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Content Validity of Level Two of the Royal Air Force Aircrew Conditioning Programme

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INTRODUCTION: The prevalence of flight-related neck pain in all Royal Air Force (RAF) aircrew is 66% and 70% in UK fast-jet aircrew. The RAF Aircrew Conditioning Programme (ACP) has been designed to enhance pilot performance through reducing fatigue and strain injuries, particularly to the neck. Content validity of the ACP was assessed to determine the appropriateness for delivery to aircrew.

METHODS: Six international medical experts reviewed level two of the ACP, which is delivered to student aircrew who have completed basic instruction in cervical spine stability, core stability and initial technique instruction for strength training. Content validity on overall exercise approach (5 items) and specific exercise session (24 items) was rated on a 4-point Likert-type ordinal scale for Relevance and Simplicity. Four reviewers had experience of delivering an exercise program to aircrew. The item-content validity index (I-CVI) was the proportion of experts rating an item/exercise as acceptable (score 3-4) while protocol-CVI was the average I-CVI across items.

RESULTS: Of the suggested exercise sessions, 20 reached an excellent I-CVI (1.00) for Relevance (4 reached acceptable I-CVI (0.83)), and 21 reached an excellent I-CVI (1.00) for Simplicity (3 reached acceptable I-CVI (0.83)). Protocol-CVI for the ACP was excellent for Relevance (0.90) and good for Simplicity (0.83). The need for sufficient supervision during the exercises was recommended for safe exercise execution and to maintain adherence.

CONCLUSION: The ACP demonstrated excellent relevance for the target population. The aircrew require additional supervision with the more complex neck exercises to enhance simplicity with the ACP.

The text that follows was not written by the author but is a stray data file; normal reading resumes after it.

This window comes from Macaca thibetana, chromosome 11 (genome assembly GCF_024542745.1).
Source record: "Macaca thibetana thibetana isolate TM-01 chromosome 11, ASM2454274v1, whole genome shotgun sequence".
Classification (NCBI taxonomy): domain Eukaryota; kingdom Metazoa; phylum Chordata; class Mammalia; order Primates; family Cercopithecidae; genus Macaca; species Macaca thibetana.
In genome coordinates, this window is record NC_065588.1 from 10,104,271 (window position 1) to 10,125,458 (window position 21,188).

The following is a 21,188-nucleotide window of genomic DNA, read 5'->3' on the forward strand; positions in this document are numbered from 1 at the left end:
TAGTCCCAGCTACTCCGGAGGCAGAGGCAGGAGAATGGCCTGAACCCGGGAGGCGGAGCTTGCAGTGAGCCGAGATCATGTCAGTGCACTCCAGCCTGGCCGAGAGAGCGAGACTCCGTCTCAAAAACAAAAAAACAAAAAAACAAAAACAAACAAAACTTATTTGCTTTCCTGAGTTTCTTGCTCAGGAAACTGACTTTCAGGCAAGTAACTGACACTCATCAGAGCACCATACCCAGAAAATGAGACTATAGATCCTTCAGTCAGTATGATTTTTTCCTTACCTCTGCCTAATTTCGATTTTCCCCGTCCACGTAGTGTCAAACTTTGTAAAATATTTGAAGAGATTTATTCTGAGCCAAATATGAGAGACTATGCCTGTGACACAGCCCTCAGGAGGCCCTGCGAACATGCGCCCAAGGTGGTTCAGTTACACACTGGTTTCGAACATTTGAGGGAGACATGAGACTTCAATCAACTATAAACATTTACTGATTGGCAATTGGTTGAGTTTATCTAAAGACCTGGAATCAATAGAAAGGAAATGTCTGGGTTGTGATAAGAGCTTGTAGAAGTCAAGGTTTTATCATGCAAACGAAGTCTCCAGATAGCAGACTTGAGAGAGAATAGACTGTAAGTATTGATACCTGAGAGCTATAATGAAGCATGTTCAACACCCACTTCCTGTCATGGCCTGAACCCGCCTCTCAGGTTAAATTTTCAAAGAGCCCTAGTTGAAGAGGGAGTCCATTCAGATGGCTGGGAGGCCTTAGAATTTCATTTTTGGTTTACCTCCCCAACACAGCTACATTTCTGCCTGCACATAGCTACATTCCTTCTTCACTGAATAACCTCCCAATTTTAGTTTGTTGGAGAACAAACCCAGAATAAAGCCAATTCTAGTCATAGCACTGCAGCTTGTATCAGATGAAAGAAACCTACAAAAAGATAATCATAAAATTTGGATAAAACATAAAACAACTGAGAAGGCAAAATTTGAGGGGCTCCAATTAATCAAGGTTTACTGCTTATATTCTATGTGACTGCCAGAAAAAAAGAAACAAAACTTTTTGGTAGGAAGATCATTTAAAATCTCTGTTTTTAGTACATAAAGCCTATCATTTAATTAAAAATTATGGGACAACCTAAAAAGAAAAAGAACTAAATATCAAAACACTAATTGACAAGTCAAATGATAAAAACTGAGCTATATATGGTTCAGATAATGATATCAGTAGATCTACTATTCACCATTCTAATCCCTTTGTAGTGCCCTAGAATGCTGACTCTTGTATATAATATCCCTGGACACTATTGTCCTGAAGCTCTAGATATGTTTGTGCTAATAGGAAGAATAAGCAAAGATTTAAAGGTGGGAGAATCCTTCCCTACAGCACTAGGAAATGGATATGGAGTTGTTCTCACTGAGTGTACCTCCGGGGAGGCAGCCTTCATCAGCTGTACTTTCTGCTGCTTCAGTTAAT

Slungaard E, Green NDC, Newham DJ, Harridge SDR. Content validity of level two of the Royal Air Force Aircrew Conditioning Program. Aerosp Med Hum Perform. 2018; 89(10):896–904.
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Keywords: acceleration; aircrew; exercise; neck pain

Document Type: Research Article

Publication date: October 1, 2018

More about this publication?
  • This journal (formerly Aviation, Space, and Environmental Medicine), representing the members of the Aerospace Medical Association, is published monthly for those interested in aerospace medicine and human performance. It is devoted to serving and supporting all who explore, travel, work, or live in hazardous environments ranging from beneath the sea to the outermost reaches of space. The original scientific articles in this journal provide the latest available information on investigations into such areas as changes in ambient pressure, motion sickness, increased or decreased gravitational forces, thermal stresses, vision, fatigue, circadian rhythms, psychological stress, artificial environments, predictors of success, health maintenance, human factors engineering, clinical care, and others. This journal also publishes notes on scientific news and technical items of interest to the general reader, and provides teaching material and reviews for health care professionals.

    To access volumes 74 through 85, please click here.
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